An artifact from the Congress of Curious Peoples exhibit (Source: Coney Island USA)

If you think Coney Island is all sorts of wild now, you should have seen it 100 years ago. Coney Island was once a place filled with unforgettable freak shows and spectacles that would be controversial today.

A typical day in Coney Island between 1890 and 1915 would mean seeing shows that included everything from live fires to hundreds of midgets to real premature babies. A year long series of exhibitions, performances and lectures hope to capture everything that Coney Island was back then.

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A rendering of United Methodist Church without steeples, made by Valerie Landriscina.

When I sat down with the New York Times reporter to discuss the United Methodist Church of Sheepshead Bay (3087 Ocean Avenue) and its soon-to-expire steeples, he asked me one hundred different ways: how come no one is trying to stop it? If this were brownstone Brooklyn the community would be up in arms, he said. Why not here?

I gave him the long answer, which involved a lot of convoluted sentences and parenthetical statements about community fragmentation, civic decay and media penetration rates. It was an academic answer so unsuitable for quotation that he wrote me an e-mail asking the same question again – in three different ways – just so he could capture one line to push the narrative forward.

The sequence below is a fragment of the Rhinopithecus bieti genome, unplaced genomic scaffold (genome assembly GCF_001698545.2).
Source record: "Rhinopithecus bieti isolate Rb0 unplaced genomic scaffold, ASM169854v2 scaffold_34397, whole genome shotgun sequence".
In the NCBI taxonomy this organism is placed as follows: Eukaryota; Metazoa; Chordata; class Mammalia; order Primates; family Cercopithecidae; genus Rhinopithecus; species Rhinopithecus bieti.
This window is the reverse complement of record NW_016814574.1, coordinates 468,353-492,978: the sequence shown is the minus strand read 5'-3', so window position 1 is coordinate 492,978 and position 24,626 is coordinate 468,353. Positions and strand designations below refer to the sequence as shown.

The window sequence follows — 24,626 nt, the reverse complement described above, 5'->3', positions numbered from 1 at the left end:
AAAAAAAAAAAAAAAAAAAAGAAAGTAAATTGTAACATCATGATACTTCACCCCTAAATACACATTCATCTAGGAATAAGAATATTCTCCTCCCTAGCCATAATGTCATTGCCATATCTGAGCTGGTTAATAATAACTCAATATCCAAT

The simple answer? We could blame demographic shifts. Or we could blame weak civic institutions. Or the failure of local media to bridge cultural divides.

But at the end of the day, there’s one thing missing from the equation that’s needed before we can blame anything else: a leader.

Of all the media attention the issue got, and all the “Oh, that’s a pity” statements we heard from history buffs and preservationists, not a darn person tried to rally people, raise the money, and save the steeples.

Until now.

Read about the emerging voice for preservation of the United Methodist Church, and find out how you can help.

You don't know what a kanun is?! Jeez, we have to show you everything around here.

The Turkish Cultural Center at 245 Avenue U will have a presentation on music’s healing powers tonight, March 30, at 7 p.m.